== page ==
At UMB symposium, leader of New York’s Homeless Outreach Unit says non-enforcement policy cuts out needless arrests, eases efforts to deliver social services.
When Sgt. Stefano Belmonte welcomes a new officer to the New York Police Department’s (NYPD) Homeless Outreach Unit, the first thing he tells them is that homelessness is not illegal.
“It’s very important to explain that to new people who come under our command,” says Belmonte, a 19-year NYPD veteran. “When you see homeless people on the street, they are allowed to be there. And begging is protected by the First Amendment. So it’s not illegal for someone to sit outside a building or lie down in front of it; they are allowed to do that.”
These were among the observations he brought to the University of Maryland, Baltimore Police Department’s (UMBPD) second Homeless Outreach Symposium. He gave a 50-minute overview of his department’s efforts to aid the homeless, then took questions from the audience at the School of Social Work Auditorium on Sept. 19.
Belmonte explained that in 2015, under a new mayoral administration, NYPD’s mission with the homeless shifted to a non-enforcement policy that has cut arrests among the population from 2,000 a year to zero. Many of the arrests had come from police working the transit sector, as homeless people would be sleeping inside subway cars or on a station’s platform or mezzanine.
“A person would be approached and offered the aid and social services available for homeless individuals,” Belmonte says. “If they refused that, they were in violation of transit rules and regulations. If they couldn’t provide an ID, they would be brought to the station house and get fingerprinted, photographed, lodged, and brought to booking.
“A judge would see them, they would get arraigned, and the judge would sentence them to time served. They would get out by later that evening and head back into the subway system and start the process all over again. It was a revolving door, taking people from the street, putting them through the system, and letting them out the same day.”
Belmonte has been involved in NYPD’s homeless outreach program for nine years, including the past three as the Homeless Outreach Unit’s (HOU) administrative supervisor and training sergeant. He said his unit’s primary focus now is to collaborate with governmental and non-governmental agencies to help homeless individuals, offer them access to much-needed social services, and connect them with a shelter, especially in case of cold weather.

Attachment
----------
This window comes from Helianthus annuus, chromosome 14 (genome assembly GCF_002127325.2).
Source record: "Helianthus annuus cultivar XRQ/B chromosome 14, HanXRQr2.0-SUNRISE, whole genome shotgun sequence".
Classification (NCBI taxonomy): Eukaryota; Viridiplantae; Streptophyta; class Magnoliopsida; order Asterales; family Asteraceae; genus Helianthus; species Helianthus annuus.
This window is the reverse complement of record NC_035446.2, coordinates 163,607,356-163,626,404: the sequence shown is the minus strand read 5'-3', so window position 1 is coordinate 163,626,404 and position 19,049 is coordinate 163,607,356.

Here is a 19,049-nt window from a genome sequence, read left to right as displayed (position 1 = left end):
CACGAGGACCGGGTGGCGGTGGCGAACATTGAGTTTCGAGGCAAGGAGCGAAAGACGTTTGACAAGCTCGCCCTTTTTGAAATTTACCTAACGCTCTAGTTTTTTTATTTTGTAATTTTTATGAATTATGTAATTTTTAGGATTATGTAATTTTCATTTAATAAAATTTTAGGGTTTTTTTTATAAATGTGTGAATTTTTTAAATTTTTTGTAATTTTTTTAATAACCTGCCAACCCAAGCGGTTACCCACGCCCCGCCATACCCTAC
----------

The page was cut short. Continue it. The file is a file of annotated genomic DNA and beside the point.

“If I see that someone is not properly dressed for the weather — say it’s 32 degrees or below and they’re wearing a T-shirt and have no shoes — I can’t just walk away from that person,” Belmonte says. “We have the responsibility to preserve human life.”
Belmonte said collaboration is the key to homeless outreach, and his PowerPoint presentation listed 13 agencies or entities that partner with his unit. Officer Yale Partlow, UMBPD’s outreach and crisis intervention liaison and a key member of its Community Outreach and Support Team that interacts with the homeless, said his unit is working toward forging those types of relationships as well as getting UMB students involved.
“We’re in the process of expanding the number of providers we work with,” Partlow says. “Here at UMB, we have access to a lot of resources that give us an advantage. We have School of Social Work students who need to meet certain field requirements to graduate, and we have School of Nursing students who help in various initiatives. We’re also looking at having social work students who are overseen by licensed social workers participate in street outreach with us.
“Our biggest need is case management, having people who know how to navigate homeless individuals through the system. The more help we get to navigate people through the system, the better our homeless outreach program will be.”
Partlow also thanked UMBPD Chief Alice Cary, MS, for allowing members of the department to be innovative in their policing practices as the department transitions to a community engagement-based philosophy.
“This symposium is part of a larger community engagement initiative as we continue to build our own crisis intervention program and look at how other agencies across the country operate in this area,” Partlow says. “We are working to break the mold, expand the roles of law enforcement, and explore new and humane pathways to serve some of the most vulnerable members of our society.”
During the Q&A session, Belmonte reiterated NYPD’s mission when asked whether leading the homeless away from living situations such as an outdoor encampment disrupts their sense of self and community.
“Our end game is to get homeless individuals off the street and into a shelter,” he says. “In a shelter, they can get social services to help them, especially if drugs or alcohol are involved. And they can get detox or mental health services if needed.
“We don’t want individuals to sleep on the street. We want people to live in homes. We are trying to get them to go through the steps, the process, the social work to accomplish that goal. And we give them this message: ‘You don’t need to live on the street.’ ”